Kokomo Tribune; Kokomo, Indiana

December 5, 2012

Keep sick kids home


THE ISSUE: Work and school during flu season.

OUR VIEW: If a family member falls ill with flu-like symptoms, keep him or her at home for at least 24 hours after a fever is gone. No athletic event is too important. No job is so imperative.

Flu season has kicked off with a vengeance, the Centers for Disease Control and Prevention reported Monday.

Higher-than-normal influenza cases have been reported in Alabama, Louisiana, Mississippi, Tennessee and Texas. And the primary strain is one that makes people sicker than other types, the CDC said.

The last time flu season started this early was in the winter of 2003-04, the CDC said. It was the worst in 35 years and killed 48,000.

“It looks like it’s shaping up to be a bad flu season, but only time will tell,” said CDC director Dr. Thomas Frieden.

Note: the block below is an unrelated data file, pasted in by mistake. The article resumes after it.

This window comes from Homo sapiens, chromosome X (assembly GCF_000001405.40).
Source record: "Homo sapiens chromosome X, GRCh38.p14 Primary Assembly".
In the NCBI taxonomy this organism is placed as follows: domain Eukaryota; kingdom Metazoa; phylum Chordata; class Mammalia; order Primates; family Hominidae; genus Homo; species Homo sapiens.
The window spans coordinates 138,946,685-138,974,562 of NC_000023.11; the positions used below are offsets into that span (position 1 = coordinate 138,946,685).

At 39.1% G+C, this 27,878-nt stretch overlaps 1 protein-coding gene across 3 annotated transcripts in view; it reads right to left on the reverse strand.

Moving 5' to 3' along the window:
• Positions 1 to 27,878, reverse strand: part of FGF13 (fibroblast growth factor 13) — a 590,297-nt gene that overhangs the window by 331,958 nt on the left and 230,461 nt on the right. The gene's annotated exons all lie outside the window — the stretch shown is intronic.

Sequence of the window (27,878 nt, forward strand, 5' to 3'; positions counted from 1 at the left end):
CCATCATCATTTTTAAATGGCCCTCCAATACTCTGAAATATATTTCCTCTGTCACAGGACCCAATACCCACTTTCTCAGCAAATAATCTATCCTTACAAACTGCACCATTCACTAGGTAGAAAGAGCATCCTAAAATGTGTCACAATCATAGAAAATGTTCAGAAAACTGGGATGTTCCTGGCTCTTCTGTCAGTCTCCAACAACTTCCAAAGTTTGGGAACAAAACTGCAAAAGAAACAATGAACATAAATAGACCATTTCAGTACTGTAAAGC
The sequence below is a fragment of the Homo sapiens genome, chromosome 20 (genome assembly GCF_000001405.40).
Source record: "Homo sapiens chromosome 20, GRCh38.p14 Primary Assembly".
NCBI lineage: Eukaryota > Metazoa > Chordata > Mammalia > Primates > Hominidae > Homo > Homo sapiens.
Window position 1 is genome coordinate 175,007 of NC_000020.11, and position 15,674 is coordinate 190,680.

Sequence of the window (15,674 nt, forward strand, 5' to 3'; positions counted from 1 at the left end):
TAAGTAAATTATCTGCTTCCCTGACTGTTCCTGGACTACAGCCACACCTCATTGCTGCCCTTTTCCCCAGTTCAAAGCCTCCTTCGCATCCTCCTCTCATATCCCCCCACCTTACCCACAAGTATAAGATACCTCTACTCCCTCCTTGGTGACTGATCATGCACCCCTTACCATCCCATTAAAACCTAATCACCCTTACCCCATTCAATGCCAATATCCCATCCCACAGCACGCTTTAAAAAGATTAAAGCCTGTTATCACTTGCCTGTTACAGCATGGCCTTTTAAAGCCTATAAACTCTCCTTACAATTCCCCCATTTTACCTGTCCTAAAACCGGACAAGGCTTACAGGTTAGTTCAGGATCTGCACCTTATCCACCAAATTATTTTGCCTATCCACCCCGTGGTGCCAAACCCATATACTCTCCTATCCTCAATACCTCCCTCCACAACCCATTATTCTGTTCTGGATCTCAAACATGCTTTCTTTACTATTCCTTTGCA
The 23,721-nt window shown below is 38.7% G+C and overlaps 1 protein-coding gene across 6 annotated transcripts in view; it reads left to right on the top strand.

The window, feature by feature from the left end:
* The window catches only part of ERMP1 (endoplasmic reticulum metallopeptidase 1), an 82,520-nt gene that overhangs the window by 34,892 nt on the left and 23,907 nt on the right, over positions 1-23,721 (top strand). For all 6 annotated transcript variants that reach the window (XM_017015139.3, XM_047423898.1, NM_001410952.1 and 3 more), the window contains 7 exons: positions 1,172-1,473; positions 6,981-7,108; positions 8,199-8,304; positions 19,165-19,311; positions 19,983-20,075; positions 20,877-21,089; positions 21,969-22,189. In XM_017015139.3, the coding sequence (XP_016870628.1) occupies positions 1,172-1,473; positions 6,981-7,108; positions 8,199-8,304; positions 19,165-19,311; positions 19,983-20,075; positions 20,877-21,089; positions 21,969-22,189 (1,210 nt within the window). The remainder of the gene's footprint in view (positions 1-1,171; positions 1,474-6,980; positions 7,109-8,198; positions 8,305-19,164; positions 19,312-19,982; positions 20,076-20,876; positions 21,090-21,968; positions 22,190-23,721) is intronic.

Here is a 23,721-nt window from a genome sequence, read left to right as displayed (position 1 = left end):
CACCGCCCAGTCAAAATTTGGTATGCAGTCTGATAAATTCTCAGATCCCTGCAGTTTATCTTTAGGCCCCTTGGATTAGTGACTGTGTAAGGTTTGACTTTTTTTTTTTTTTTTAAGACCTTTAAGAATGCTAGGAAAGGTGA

Because flu activity is low right now in Indiana, this is the perfect time to get vaccinated, the CDC says. It takes about two weeks after vaccination for your body to develop an immune response.

Everyone 6 months and older should get a yearly flu vaccine. School-age children are at a high risk for contracting the flu. Ample supplies for influenza vaccine are available.

But remember, if a family member falls ill with flu-like symptoms, keep him or her at home for at least 24 hours after a fever is gone.

No athletic event is too important. No job is so imperative.

As a parent, you have a responsibility to this community to isolate a sick child from others.

Ensure your family washes their hands often with soap and water. And implore them to avoid touching their eyes, nose and mouth. Germs spread this way.

There was some good news in the CDC report Monday: More than a third of Americans have been vaccinated. And that vaccine matches up with the flu strains reported so far.

Flu season is no fun. But if we all use common sense, we’ll get through it with the least amount of pain possible.